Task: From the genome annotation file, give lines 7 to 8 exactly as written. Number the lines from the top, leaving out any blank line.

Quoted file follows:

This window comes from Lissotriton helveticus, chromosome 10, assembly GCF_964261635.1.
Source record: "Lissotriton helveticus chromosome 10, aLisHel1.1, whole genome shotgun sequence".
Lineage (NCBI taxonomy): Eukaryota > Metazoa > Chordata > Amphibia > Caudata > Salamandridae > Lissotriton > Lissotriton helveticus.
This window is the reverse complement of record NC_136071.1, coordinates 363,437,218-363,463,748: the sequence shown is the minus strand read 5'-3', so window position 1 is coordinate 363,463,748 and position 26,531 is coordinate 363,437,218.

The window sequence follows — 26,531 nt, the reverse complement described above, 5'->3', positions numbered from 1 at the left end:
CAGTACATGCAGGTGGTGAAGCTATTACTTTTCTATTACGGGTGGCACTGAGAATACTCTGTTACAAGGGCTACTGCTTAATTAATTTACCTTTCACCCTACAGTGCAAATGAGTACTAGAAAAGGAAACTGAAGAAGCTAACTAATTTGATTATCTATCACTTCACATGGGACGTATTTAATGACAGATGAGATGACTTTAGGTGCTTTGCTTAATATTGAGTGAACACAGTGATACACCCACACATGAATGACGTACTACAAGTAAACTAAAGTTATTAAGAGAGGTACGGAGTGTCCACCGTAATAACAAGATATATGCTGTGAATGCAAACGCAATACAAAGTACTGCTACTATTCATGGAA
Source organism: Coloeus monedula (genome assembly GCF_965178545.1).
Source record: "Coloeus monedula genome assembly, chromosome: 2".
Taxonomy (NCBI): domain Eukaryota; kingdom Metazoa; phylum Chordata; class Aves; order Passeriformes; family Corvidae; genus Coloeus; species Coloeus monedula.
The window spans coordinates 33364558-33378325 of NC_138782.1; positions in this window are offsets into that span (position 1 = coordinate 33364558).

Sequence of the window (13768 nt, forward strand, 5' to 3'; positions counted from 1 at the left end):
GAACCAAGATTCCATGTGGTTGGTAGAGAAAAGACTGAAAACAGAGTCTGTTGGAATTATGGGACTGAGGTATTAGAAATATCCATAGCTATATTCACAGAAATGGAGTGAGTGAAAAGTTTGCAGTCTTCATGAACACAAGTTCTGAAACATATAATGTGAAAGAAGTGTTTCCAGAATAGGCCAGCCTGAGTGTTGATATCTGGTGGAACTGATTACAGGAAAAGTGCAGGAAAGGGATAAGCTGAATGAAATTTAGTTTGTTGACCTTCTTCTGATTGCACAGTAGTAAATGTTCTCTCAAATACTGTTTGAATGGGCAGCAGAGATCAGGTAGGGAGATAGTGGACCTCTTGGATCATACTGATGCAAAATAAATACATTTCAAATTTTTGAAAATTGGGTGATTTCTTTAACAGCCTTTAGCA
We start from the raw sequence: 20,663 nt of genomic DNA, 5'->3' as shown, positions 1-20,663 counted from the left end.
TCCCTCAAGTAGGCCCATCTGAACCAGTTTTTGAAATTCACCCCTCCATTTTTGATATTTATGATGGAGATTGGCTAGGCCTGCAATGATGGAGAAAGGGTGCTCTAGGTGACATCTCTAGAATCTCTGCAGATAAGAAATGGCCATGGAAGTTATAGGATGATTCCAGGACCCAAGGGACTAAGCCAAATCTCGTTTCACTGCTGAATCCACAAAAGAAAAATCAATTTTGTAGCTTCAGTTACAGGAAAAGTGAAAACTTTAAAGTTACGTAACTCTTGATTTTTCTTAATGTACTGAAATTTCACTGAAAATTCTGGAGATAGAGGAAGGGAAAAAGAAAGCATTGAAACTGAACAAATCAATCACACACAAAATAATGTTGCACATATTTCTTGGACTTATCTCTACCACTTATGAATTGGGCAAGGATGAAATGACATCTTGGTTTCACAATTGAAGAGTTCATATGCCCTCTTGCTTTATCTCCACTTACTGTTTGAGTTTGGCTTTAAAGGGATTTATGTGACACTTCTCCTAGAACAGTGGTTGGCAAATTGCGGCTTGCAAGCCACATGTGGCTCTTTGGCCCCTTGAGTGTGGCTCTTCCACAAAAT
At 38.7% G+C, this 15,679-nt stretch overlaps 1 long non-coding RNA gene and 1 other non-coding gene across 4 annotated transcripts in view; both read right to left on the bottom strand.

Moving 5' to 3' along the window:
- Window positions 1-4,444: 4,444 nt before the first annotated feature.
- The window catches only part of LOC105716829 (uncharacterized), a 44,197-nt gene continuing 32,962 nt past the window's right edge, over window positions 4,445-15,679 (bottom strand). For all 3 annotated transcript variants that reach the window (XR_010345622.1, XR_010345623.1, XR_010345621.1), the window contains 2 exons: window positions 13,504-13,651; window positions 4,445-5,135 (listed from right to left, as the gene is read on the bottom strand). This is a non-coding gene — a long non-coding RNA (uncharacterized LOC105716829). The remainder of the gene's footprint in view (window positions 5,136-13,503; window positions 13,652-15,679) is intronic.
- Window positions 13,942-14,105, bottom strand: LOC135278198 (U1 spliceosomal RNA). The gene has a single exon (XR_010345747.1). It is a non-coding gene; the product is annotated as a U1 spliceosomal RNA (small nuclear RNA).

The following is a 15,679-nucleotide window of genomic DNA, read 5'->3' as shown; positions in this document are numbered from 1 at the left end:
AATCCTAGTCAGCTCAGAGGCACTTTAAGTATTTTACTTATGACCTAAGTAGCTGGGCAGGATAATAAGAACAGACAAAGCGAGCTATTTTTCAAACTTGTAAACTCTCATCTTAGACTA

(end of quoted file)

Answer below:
Source organism: Coloeus monedula (genome assembly GCF_965178545.1).
Source record: "Coloeus monedula genome assembly, chromosome: 2".